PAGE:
Contributed By CHSH Cerha Hempel Spiegelfeld Hlawati
In the course of takeovers, due diligence is rather the exception than the rule. In such cases, the scope of due diligence can be limited to only the publicly available information of the target. Pursuant to the Austrian Stock Corporation Act, Section 84 para 1a, a member of the management board of a stock corporation is said to be exercising the diligence of a responsible and conscientious corporate executive when taking business decisions if he or she does not allow him or herself to be guided by extraneous interests and if it may be reasonably assumed on the basis of adequate information that he or she is acting in the best interests of the company (Business Judgement Rule).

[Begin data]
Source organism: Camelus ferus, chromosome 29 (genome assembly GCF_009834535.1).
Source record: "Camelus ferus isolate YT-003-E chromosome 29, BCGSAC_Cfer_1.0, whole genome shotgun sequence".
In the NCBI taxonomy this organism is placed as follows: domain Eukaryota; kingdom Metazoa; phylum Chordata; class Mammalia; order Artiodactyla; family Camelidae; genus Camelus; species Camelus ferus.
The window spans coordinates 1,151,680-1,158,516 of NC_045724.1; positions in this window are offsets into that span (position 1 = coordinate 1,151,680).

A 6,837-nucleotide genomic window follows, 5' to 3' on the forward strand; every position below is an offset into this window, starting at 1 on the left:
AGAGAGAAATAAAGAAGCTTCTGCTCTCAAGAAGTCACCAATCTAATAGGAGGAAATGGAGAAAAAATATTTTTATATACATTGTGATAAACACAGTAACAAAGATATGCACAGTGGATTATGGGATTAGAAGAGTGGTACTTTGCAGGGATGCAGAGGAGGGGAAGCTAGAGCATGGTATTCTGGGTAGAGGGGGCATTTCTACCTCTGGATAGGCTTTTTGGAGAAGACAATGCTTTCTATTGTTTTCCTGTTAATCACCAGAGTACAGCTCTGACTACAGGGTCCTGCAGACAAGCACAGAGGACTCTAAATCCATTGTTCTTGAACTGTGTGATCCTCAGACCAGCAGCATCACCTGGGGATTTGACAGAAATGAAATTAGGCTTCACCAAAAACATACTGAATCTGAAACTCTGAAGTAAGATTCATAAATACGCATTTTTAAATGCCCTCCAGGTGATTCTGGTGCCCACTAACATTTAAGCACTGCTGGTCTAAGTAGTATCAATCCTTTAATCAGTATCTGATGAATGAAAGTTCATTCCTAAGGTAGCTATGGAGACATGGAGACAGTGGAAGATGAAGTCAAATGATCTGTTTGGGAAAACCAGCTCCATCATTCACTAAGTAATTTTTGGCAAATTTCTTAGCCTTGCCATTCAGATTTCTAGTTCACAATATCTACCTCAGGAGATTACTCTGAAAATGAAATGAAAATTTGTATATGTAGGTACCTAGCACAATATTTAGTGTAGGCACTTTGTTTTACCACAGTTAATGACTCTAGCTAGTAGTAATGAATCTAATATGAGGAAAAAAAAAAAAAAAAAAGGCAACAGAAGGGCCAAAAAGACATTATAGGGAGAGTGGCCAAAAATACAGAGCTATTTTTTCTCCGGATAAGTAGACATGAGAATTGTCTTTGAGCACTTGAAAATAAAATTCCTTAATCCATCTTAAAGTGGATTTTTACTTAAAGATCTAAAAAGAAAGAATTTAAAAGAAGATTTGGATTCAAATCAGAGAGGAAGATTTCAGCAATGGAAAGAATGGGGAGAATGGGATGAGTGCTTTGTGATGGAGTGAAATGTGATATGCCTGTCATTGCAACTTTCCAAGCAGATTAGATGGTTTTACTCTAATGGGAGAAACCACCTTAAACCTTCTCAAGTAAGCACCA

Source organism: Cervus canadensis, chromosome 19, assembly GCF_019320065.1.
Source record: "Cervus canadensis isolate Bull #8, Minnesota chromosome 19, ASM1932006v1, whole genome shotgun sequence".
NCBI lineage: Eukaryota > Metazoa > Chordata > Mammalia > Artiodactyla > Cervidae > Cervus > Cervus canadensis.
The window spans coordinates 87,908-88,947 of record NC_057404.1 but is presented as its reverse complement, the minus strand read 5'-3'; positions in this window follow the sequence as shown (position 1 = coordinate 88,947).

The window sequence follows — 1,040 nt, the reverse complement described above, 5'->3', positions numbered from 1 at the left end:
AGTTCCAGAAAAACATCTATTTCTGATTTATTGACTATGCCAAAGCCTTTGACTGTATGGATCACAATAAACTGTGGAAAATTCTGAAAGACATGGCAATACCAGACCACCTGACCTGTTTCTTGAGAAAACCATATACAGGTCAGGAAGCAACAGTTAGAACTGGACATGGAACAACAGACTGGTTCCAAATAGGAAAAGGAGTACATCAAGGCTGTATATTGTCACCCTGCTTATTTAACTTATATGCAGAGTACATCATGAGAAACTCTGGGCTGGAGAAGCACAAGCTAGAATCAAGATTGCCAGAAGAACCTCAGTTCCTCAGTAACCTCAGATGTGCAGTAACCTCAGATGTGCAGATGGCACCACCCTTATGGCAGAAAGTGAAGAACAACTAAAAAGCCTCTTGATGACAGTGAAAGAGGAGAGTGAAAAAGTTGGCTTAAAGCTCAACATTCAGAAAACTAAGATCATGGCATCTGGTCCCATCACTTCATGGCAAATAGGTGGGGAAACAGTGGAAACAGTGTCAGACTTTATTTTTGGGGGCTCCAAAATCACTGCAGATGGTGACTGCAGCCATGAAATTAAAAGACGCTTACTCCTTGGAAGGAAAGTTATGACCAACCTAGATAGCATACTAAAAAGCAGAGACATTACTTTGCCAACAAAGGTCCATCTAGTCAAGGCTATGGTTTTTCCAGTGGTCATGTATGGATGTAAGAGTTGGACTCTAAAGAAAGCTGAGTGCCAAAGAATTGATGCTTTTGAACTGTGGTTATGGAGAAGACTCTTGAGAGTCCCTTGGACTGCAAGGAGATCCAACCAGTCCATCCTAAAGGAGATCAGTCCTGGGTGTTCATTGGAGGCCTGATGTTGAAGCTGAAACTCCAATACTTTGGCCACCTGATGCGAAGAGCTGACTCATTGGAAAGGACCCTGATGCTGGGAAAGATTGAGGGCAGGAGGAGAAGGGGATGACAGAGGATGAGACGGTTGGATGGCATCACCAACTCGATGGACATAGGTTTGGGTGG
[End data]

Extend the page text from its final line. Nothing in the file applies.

Defining the scope of the due diligence to be carried out is in particular a commercial decision based primarily on the Business Judgement Rule, knowledge of the relevant market and the target. When determining the scope of the due diligence, it always comes down to the relevance of the transaction, with the transaction volume playing a significant role. Due diligence can be conducted in a two-step process: in the first step, due diligence is carried out with certain restrictions. In the second step, comprehensive and unrestricted due diligence may be performed.